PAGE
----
As a matter of fact, I was in a play when I got the call to go to Washington, and to appear in front of the committee. I went to my producer, and said, “Look, I understand. I’m going to take the fifth amendment there. I’m not going to answer any of their questions, so I understand if you have a problem and you need to replace me.” He said, “You just go. You do what you have to do, and come back. There’s a place for you. There’s a home for you always.” You know, I felt embraced by the people in the theater.
After twelve years of not being in Hollywood, and then coming back to Hollywood, how did that affect you? Making that transition, kind of back into that world.
Lee Grant: It was like going into another planet. It really was. First of all, I went into the biggest show on television, which was on three times a week with new shows. Three times a week. The whole country watched Peyton Place.
You know, Mia, and Ryan O’Neal, Barbara Parkins, these were idols at the time, that I went into it. I could not have come from a more obscure place in New York to a more showplace, in California. I mean, it was so astonishing. You know, I still carried the fear of being discovered, that the FBI was still after me. You know you don’t lose those things after living it for 12 years.
I was nominated for an Emmy, that first season on “Peyton Place”. You know, it was just too scary to go from ignominy, in New York, to this glory in Hollywood. It was too much for me to even grasp. It was, you know, delicious and funny. Of course, my daughter Dina was eight at the time, and we started our family all over again. It was great.
In moments, kind of coming back into Hollywood, moments of uncertainty or doubt that you had been in this industry, what did you do to kind of build yourself back up and make yourself feel confident in this kind of foreign world?
Lee Grant: You know, it was like Santa Claus. Do you know what I’m saying? It was like, “Step right up, we have one gift after another for you.” And I felt, “Oh what if they knew?” And also, I was 36. I was blacklisted from the time I was 24 to 36. You know, that’s an actor’s life. That’s the extent of an actor’s life in Hollywood. You’re finished at 36. So, I was desperately lying about my age … and getting the Mayor to change my driver’s license, which he did, Mayor Sam Yorty did … to extend my life as an actress.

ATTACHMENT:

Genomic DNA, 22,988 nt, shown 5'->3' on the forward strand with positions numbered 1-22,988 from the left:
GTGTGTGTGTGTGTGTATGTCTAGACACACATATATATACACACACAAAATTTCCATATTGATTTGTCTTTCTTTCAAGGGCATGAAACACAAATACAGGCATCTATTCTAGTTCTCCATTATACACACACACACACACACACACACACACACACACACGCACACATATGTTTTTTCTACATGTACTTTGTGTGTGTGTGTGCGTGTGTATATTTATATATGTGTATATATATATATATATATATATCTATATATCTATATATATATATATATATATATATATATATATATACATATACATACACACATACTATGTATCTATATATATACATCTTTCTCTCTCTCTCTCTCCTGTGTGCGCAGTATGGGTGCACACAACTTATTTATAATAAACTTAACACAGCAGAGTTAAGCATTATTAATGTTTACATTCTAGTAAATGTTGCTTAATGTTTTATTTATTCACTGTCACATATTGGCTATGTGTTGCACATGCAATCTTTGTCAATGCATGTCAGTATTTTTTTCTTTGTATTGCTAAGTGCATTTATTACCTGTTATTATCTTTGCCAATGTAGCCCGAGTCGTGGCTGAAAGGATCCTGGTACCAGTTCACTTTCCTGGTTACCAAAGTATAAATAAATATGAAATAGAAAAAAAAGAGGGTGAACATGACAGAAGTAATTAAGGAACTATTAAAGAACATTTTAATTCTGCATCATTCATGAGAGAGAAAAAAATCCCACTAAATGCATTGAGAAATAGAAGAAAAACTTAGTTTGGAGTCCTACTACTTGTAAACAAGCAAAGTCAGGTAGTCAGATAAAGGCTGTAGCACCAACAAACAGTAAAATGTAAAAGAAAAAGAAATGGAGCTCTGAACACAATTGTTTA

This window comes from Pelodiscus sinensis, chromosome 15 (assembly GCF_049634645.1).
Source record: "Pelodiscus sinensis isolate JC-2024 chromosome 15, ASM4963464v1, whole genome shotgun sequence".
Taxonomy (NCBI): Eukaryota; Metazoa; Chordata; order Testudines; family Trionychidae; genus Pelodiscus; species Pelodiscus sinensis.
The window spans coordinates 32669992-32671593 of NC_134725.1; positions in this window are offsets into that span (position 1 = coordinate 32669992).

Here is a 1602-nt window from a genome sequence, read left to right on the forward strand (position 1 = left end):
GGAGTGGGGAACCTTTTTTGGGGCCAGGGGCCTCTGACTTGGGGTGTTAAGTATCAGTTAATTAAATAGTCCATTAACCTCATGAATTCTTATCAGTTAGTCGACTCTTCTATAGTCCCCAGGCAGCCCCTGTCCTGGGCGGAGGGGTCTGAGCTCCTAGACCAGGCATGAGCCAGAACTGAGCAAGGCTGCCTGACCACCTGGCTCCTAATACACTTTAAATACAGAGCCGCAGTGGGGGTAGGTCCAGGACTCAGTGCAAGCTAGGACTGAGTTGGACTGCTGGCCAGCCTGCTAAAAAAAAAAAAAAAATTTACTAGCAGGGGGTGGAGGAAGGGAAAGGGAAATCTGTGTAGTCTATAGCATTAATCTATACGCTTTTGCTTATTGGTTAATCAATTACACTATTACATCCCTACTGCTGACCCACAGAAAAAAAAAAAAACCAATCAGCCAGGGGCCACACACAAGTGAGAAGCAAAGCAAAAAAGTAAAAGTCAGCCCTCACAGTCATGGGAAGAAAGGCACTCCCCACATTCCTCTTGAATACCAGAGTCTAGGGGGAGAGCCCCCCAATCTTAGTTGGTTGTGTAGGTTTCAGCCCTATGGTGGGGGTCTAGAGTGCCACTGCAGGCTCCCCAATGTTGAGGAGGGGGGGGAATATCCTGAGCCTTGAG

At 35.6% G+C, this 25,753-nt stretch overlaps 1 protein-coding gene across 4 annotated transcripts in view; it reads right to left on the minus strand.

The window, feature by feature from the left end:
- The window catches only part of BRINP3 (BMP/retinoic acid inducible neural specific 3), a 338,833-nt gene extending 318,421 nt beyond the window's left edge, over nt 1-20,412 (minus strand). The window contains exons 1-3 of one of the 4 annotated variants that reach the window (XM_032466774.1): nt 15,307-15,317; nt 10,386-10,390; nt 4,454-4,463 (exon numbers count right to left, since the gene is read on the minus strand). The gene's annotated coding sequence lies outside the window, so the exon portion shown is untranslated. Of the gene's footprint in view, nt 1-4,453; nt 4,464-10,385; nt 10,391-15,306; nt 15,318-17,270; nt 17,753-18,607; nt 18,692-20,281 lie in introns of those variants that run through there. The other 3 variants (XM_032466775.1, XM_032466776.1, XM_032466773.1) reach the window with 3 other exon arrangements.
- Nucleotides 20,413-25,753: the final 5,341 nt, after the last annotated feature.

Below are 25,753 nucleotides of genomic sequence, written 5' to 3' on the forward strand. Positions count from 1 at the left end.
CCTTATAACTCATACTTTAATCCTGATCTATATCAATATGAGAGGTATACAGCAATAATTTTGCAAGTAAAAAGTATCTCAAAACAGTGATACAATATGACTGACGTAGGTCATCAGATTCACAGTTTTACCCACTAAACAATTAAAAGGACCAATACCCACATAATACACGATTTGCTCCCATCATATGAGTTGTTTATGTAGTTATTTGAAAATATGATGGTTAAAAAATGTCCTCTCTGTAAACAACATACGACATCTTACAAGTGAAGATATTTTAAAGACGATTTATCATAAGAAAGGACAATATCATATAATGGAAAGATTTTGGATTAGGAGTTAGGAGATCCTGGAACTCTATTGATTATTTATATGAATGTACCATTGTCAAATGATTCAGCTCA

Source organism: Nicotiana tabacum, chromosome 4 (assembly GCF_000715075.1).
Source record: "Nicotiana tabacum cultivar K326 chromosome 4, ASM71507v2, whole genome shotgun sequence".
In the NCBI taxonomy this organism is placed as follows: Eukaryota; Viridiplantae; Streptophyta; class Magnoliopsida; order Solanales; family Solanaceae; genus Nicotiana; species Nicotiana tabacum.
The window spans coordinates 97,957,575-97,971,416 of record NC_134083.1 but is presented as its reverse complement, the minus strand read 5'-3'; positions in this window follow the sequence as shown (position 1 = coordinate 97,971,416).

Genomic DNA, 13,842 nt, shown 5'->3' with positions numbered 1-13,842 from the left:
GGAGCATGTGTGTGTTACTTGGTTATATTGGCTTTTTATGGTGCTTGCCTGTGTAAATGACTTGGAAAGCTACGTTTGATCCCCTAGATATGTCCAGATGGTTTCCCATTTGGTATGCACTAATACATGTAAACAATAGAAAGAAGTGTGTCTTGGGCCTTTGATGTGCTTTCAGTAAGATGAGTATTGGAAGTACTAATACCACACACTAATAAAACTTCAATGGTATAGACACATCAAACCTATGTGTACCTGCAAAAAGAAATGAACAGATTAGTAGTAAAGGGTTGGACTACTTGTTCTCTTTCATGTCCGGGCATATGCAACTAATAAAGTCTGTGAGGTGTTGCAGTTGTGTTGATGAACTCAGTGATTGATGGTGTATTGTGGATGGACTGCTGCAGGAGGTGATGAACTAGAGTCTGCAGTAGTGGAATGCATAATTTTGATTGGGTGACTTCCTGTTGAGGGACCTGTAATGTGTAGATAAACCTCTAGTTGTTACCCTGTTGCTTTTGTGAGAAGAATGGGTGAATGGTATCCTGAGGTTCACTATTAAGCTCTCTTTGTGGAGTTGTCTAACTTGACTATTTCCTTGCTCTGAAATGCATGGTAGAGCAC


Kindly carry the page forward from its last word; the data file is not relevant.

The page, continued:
I was nervous about being found out, that I was in my thirties, instead of in my twenties. It was juggling the whole thing, but it was a great ride. It was a golden ride. I think that there were people … I think that Norman Jewison knew about my background. I think Paul Monash did too, and they made the doors open for me. I tried to make it up to me, for those years. I just felt such, without them saying anything. Such a, “Come in here, come in home. You’re home, girl. Come in. Sit down. Eat” It was just amazing.
So many of the documentaries that you’ve worked on are focused on women’s issues. Can you talk to me a little bit about the passion you had for really exploring those issues and creating a dialog around those issues?
Lee Grant: “Battered”, was an important one for me. It was just really the beginning of the group getting together, and revealing what was going on in their lives. There were many shelters for women, but it was all very hush, hush, and very secret. Because it wasn’t acceptable, to think of the Mrs. at home being abused. So at the time, that I did it, it was really a great exploration for me, and for the women who allowed themselves to be seen on camera. The very first one, who I have opening the documentary, was this young woman who was killed. So it was an opportunity to bring to this country, the secrets behind all of the nice middle class lives that we have on television.
What advice would you offer for females today coming into this industry? It’s still a very male-dominated industry, as so many are. What words of advice, would you offer to other female actresses, or females that want to make documentaries, or be producers?
Lee Grant: I was very lucky. I really was lucky. The very first documentary I made, I was given money by a friend, who was wealthy enough to give it. “The Willmar 8”, was my first documentary. About women who were going on strike against their own bank, in Willmar, Minnesota, because they were training these boys to be their bosses. They went out on strike, 30 degrees below in Willmar, Minnesota, in the winter. With their big snowsuits on and their placards, they went out to say, “We want to be our own bosses. We don’t want to train these kids to be our bosses.”
I made that film with a minimal amount of money, that was given by a friend who cared about those women. So that knocked open a door for me, where I could show “The Willmar 8”, and from there HBO was interested in working with me. So, it happened as these things always do. By accident. Then I made a lot of really important documentaries for HBO, which I’m really proud of.
Looking back at your career, what do you feel for you is your biggest accomplishment? What are you the proudest of?
Lee Grant: Well, I made a four-minute piece called, “Battered”, about the Trump/Hillary campaign. In which, I feel this is modern battering. You can find it and watch it. It’s only four minutes.
(You can take a look at the film below)
What is your favorite film?
Lee Grant: It was a Jane Austen film, with Laurence Olivier, “Pride and Prejudice”. He was the stable boy, turned rich. I fell in love the first time.
Among the ones that they’re showing on Turner Classic Movies, “The Front”, was a very real reflection of what we were going through at the time. That blacklist period. It’s really brilliant. And Walter Bernstein wrote it, and my husband at that time, was part of the writers who had a front. And it’s funny and terrible, which is what that whole period was. Funny, and terrible, and warm, and frightening.